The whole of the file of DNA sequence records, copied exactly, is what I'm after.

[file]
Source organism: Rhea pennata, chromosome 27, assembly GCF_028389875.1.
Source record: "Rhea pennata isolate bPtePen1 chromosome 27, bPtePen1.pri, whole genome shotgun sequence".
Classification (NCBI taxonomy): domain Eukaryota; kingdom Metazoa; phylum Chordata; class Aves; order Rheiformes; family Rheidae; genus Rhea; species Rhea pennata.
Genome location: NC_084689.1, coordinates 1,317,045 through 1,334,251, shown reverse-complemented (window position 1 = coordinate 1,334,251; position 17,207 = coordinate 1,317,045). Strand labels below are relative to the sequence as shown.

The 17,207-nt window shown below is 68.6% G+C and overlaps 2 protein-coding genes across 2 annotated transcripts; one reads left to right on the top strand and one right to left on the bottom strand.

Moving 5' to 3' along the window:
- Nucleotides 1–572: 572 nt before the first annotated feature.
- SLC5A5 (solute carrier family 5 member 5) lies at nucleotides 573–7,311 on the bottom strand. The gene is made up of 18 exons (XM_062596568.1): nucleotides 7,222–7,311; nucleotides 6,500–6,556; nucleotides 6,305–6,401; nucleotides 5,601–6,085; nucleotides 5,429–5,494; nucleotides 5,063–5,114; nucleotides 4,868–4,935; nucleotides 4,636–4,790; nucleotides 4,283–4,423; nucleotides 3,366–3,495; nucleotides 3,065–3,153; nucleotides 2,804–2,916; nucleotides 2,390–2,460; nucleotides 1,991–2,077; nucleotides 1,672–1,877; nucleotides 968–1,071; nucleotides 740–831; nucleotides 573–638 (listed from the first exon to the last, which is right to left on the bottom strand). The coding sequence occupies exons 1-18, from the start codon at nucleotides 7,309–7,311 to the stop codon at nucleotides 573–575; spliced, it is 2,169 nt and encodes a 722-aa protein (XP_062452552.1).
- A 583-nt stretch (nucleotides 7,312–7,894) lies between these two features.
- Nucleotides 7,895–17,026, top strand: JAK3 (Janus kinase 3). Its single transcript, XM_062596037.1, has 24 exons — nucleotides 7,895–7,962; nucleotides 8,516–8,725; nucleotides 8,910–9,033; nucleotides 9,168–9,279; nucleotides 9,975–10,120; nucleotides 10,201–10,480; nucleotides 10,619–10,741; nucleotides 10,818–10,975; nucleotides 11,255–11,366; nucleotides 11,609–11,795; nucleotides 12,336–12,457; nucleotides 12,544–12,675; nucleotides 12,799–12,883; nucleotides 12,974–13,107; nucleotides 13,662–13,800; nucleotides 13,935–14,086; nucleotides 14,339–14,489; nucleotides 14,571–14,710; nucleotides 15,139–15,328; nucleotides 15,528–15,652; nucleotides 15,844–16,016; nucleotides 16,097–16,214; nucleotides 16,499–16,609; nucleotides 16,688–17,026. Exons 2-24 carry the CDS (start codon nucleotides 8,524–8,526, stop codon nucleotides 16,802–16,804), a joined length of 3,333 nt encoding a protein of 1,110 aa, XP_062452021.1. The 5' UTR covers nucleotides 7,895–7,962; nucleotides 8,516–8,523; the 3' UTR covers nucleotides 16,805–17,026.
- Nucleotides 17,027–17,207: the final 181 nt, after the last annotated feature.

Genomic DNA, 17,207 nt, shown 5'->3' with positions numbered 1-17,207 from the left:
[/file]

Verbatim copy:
Source organism: Rhea pennata, chromosome 27, assembly GCF_028389875.1.
Source record: "Rhea pennata isolate bPtePen1 chromosome 27, bPtePen1.pri, whole genome shotgun sequence".
Classification (NCBI taxonomy): domain Eukaryota; kingdom Metazoa; phylum Chordata; class Aves; order Rheiformes; family Rheidae; genus Rhea; species Rhea pennata.
Genome location: NC_084689.1, coordinates 1,317,045 through 1,334,251, shown reverse-complemented (window position 1 = coordinate 1,334,251; position 17,207 = coordinate 1,317,045). Strand labels below are relative to the sequence as shown.

The 17,207-nt window shown below is 68.6% G+C and overlaps 2 protein-coding genes across 2 annotated transcripts; one reads left to right on the top strand and one right to left on the bottom strand.

Moving 5' to 3' along the window:
- Nucleotides 1–572: 572 nt before the first annotated feature.
- SLC5A5 (solute carrier family 5 member 5) lies at nucleotides 573–7,311 on the bottom strand. The gene is made up of 18 exons (XM_062596568.1): nucleotides 7,222–7,311; nucleotides 6,500–6,556; nucleotides 6,305–6,401; nucleotides 5,601–6,085; nucleotides 5,429–5,494; nucleotides 5,063–5,114; nucleotides 4,868–4,935; nucleotides 4,636–4,790; nucleotides 4,283–4,423; nucleotides 3,366–3,495; nucleotides 3,065–3,153; nucleotides 2,804–2,916; nucleotides 2,390–2,460; nucleotides 1,991–2,077; nucleotides 1,672–1,877; nucleotides 968–1,071; nucleotides 740–831; nucleotides 573–638 (listed from the first exon to the last, which is right to left on the bottom strand). The coding sequence occupies exons 1-18, from the start codon at nucleotides 7,309–7,311 to the stop codon at nucleotides 573–575; spliced, it is 2,169 nt and encodes a 722-aa protein (XP_062452552.1).
- A 583-nt stretch (nucleotides 7,312–7,894) lies between these two features.
- Nucleotides 7,895–17,026, top strand: JAK3 (Janus kinase 3). Its single transcript, XM_062596037.1, has 24 exons — nucleotides 7,895–7,962; nucleotides 8,516–8,725; nucleotides 8,910–9,033; nucleotides 9,168–9,279; nucleotides 9,975–10,120; nucleotides 10,201–10,480; nucleotides 10,619–10,741; nucleotides 10,818–10,975; nucleotides 11,255–11,366; nucleotides 11,609–11,795; nucleotides 12,336–12,457; nucleotides 12,544–12,675; nucleotides 12,799–12,883; nucleotides 12,974–13,107; nucleotides 13,662–13,800; nucleotides 13,935–14,086; nucleotides 14,339–14,489; nucleotides 14,571–14,710; nucleotides 15,139–15,328; nucleotides 15,528–15,652; nucleotides 15,844–16,016; nucleotides 16,097–16,214; nucleotides 16,499–16,609; nucleotides 16,688–17,026. Exons 2-24 carry the CDS (start codon nucleotides 8,524–8,526, stop codon nucleotides 16,802–16,804), a joined length of 3,333 nt encoding a protein of 1,110 aa, XP_062452021.1. The 5' UTR covers nucleotides 7,895–7,962; nucleotides 8,516–8,523; the 3' UTR covers nucleotides 16,805–17,026.
- Nucleotides 17,027–17,207: the final 181 nt, after the last annotated feature.

Genomic DNA, 17,207 nt, shown 5'->3' with positions numbered 1-17,207 from the left: